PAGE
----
10 is a standard mounted between the electrodes and carrying a rotatable head 11 atit-s upper end, said head having a tapered periphery, from which is supported a phonograph-record 12, having a tapered bore, as is common. The record may be supported in any other way.
18 is an iron or steel armature carried by the rotatable head 11 and adapted to be attracted by a magnet 14, rotatable on the exterior of the vacuum-chamber. An ordinary horseshoe-magnet may be conveniently used for the purpose. I illustrate the magnet 14 as being supported by an arm 15 from a shaft 16, carried by a suitable bracket 17 and rotated by a pulley 18.
In operation a silent or brush discharge is established between the electrodes 9 9 in any suitable way-as, for example, by connecting the conductors 7 with the secondary of a large induction-coil 19, the primary 20 of which is included in a vibrator 21 and a source of current 22. The brush or silent discharge being established between the electrodes and. the magnet 14 being rotated on the exterior of the vacuum-chamber to attract the armature 13, the record to be coated will be rotated between the electrodes, while the metal vaporized by the discharge will be deposited upon said record'in the form of an infinitesimally thin and practically uniform film. When the phonograph cylinder has been coated, it is removed and placed in a platingbath,'so as to receive a heavier deposit by a process of electrodeposition after which the original record is removed, either by melting it out or by shrinking it from the deposited metal, whereby an absolutely accurate matrix or mold of the original record is secured.
Having now described my invention, what I claim as new, and desire to secure by Letters Patent, is as follows:
1. The process of making a matrix or mold of a phonograph-record, which consists in maintaining the record in an exhausted chamber in proximity to an electrode of the metal of which the deposit is to be made, and in establishing a silent or brush electrical discharge between said electrode and a second electrode placed on the other side of the pho-.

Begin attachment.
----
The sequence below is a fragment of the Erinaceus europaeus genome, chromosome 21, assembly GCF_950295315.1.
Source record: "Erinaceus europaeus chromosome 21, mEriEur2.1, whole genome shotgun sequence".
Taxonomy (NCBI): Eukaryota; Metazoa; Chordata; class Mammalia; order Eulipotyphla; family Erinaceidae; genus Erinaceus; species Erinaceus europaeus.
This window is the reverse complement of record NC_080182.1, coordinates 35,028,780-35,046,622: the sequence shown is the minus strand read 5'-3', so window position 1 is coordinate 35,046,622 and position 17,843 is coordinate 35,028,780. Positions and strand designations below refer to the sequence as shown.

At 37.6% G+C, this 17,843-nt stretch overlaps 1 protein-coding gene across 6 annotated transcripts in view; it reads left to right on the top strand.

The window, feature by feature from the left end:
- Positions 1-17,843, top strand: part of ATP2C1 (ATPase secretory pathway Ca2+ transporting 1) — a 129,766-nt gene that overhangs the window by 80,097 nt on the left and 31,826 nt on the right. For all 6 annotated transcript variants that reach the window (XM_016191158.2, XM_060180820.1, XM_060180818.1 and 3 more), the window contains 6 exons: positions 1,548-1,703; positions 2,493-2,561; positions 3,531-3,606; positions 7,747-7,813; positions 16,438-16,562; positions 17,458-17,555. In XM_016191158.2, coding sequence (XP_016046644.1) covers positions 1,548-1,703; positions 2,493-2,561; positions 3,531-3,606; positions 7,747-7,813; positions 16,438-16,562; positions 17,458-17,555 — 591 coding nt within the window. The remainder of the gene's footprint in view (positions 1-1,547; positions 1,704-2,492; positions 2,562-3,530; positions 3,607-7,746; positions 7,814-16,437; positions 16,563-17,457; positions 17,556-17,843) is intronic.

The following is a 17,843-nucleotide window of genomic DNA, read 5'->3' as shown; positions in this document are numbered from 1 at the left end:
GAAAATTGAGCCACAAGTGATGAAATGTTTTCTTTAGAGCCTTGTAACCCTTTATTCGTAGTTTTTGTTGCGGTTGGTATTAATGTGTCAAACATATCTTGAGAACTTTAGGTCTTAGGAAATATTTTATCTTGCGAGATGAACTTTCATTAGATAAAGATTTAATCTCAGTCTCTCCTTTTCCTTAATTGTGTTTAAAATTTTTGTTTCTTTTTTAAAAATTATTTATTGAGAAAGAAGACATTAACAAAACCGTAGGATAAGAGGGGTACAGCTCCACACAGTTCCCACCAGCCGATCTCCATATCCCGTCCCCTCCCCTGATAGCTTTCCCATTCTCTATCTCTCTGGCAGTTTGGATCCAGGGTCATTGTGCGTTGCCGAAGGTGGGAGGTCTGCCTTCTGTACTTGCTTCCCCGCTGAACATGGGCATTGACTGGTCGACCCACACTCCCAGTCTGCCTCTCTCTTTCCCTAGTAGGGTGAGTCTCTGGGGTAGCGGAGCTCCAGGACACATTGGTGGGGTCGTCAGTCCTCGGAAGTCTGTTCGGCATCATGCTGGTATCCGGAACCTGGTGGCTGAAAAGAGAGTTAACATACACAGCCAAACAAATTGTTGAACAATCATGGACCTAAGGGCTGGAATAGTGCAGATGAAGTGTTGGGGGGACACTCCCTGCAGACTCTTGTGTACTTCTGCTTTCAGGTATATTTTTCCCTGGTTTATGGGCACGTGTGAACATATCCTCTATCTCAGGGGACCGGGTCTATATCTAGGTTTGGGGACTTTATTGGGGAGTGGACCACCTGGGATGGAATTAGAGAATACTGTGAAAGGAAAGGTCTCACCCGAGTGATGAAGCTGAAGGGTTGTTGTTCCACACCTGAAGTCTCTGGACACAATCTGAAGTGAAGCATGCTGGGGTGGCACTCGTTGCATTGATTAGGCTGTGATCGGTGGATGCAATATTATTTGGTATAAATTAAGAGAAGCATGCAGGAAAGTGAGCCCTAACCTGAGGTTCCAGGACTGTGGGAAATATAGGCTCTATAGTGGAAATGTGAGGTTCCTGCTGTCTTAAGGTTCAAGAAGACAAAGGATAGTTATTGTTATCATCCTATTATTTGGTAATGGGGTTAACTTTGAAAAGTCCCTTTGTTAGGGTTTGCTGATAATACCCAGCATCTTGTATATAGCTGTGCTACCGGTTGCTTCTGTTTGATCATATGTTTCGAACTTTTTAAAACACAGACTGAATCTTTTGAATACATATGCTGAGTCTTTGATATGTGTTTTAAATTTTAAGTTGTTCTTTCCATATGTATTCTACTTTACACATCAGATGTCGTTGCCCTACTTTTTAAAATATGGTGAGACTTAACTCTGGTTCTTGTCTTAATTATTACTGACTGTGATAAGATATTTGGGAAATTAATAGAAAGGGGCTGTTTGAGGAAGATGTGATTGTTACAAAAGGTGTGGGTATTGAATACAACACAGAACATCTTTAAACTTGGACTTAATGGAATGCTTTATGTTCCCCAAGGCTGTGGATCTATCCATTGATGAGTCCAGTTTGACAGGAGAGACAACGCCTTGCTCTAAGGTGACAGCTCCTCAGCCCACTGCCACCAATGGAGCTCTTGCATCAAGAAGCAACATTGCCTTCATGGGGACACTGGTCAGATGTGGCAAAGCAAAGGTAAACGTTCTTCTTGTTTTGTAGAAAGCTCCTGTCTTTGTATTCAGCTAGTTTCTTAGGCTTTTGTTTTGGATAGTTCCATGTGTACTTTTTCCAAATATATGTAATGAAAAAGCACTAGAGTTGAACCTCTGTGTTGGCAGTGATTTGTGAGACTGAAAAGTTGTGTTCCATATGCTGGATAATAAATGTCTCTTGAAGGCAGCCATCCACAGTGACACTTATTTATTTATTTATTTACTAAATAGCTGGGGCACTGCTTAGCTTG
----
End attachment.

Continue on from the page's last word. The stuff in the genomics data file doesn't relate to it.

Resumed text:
nograph-record whereby the latter will be located between said electrodes, substantially as set forth. 1
2. The process of making a matrix or mold of a phonograph-record, which consists in maintaining the record in an exhausted chamber between two electrodes of the metal of which the deposit is to be made, and establishing a silent or brush electrical discharge between said electrodes, substantially as set forth.
3. The process of making a matrix ormold of a phonograph-record, which consists in rotating the record in an exhausted chamber between two electrodes of the metal of which the coating is'to be secured, and maintaining between said electrodes a silent or brush electrical discharge, substantially as set forth.
4:. The process of making a matrix or mold of a phonograph -record, which consists in supporting the record in an exhausted cham ber between two electrodes of the metal to be deposited, in establishing a silent or brush electrical discharge between said electrodes, and in rotating the record magnetically from the exterior of the chamber, substantially as set forth.
5. The process of making a matrix or mold of a phonograph-record, which consists in maintaining the record in an exhausted chamber in proximity to a metallic electrode, in establishing a silent or brush electrical discharge between said electrode and a second electrode placed on the other side of the rec 0rd whereby the latter will receive a metallic deposit, then in electroplating on said metallic deposit, and finally in removing the original record from the matrix so secured, substantially as set forth.
6. The process of making a matrix or mold of a phonograph-record, which consists in maintaining a phonograph-record in an exhausted chamber between two metallic electrodes, establishing a silent o fibrush electrical discharge between said electrodes whereby a metallic coating will be deposited on the record, then in electroplating upon said metallic coating, and finally inremoving the phonograph-record from the matrix so secured, substantially as setforth.
7. The process of making a matrix or mold of a phonograph -record, which consists in rotating a phonograph-record in an exhausted chamber between two metallic electrodes, in-
maintaining between said electrodes a silent or brush electrical discharge whereby a metallic coating will be deposited on. saidv rec-.
0rd, then in electroplating upon-said metallic coating, and finally in removing the record -from the matrix so secured, substantially as ,set forth,
This specification signed and w tnessed this s I 15th day of May, 1900.
J. F. RANDOLPH, W. MALLORY.
THOMAS A. EDISON.